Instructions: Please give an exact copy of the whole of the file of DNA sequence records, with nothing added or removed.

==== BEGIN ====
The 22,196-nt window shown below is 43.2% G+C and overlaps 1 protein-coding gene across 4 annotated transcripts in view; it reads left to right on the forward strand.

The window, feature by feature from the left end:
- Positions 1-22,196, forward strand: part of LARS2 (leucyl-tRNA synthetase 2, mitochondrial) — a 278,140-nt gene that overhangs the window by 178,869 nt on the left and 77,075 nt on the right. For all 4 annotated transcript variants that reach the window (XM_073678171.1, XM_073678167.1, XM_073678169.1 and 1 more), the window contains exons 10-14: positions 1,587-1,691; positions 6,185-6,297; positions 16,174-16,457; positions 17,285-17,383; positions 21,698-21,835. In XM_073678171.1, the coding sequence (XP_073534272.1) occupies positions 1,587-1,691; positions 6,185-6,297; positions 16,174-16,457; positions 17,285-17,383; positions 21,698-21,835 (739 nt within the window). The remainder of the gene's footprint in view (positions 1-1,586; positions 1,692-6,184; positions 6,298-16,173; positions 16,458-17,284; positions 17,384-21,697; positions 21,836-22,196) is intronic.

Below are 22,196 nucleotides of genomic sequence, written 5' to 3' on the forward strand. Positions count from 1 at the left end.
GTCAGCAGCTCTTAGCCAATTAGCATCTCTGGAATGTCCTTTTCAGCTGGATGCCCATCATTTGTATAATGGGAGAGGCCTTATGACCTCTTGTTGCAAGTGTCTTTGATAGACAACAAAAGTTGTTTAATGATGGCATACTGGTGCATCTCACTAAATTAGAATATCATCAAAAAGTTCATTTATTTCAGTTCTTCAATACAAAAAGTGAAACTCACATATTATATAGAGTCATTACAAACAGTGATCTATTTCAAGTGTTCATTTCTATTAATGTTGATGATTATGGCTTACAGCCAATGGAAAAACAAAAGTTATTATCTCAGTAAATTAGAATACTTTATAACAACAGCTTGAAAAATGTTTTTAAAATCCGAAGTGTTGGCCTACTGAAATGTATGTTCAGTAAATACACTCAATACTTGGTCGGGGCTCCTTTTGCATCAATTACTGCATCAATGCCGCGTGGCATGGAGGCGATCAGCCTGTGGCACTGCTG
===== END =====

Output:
The 22,196-nt window shown below is 43.2% G+C and overlaps 1 protein-coding gene across 4 annotated transcripts in view; it reads left to right on the forward strand.

The window, feature by feature from the left end:
- Positions 1-22,196, forward strand: part of LARS2 (leucyl-tRNA synthetase 2, mitochondrial) — a 278,140-nt gene that overhangs the window by 178,869 nt on the left and 77,075 nt on the right. For all 4 annotated transcript variants that reach the window (XM_073678171.1, XM_073678167.1, XM_073678169.1 and 1 more), the window contains exons 10-14: positions 1,587-1,691; positions 6,185-6,297; positions 16,174-16,457; positions 17,285-17,383; positions 21,698-21,835. In XM_073678171.1, the coding sequence (XP_073534272.1) occupies positions 1,587-1,691; positions 6,185-6,297; positions 16,174-16,457; positions 17,285-17,383; positions 21,698-21,835 (739 nt within the window). The remainder of the gene's footprint in view (positions 1-1,586; positions 1,692-6,184; positions 6,298-16,173; positions 16,458-17,284; positions 17,384-21,697; positions 21,836-22,196) is intronic.

Below are 22,196 nucleotides of genomic sequence, written 5' to 3' on the forward strand. Positions count from 1 at the left end.
GTCAGCAGCTCTTAGCCAATTAGCATCTCTGGAATGTCCTTTTCAGCTGGATGCCCATCATTTGTATAATGGGAGAGGCCTTATGACCTCTTGTTGCAAGTGTCTTTGATAGACAACAAAAGTTGTTTAATGATGGCATACTGGTGCATCTCACTAAATTAGAATATCATCAAAAAGTTCATTTATTTCAGTTCTTCAATACAAAAAGTGAAACTCACATATTATATAGAGTCATTACAAACAGTGATCTATTTCAAGTGTTCATTTCTATTAATGTTGATGATTATGGCTTACAGCCAATGGAAAAACAAAAGTTATTATCTCAGTAAATTAGAATACTTTATAACAACAGCTTGAAAAATGTTTTTAAAATCCGAAGTGTTGGCCTACTGAAATGTATGTTCAGTAAATACACTCAATACTTGGTCGGGGCTCCTTTTGCATCAATTACTGCATCAATGCCGCGTGGCATGGAGGCGATCAGCCTGTGGCACTGCTG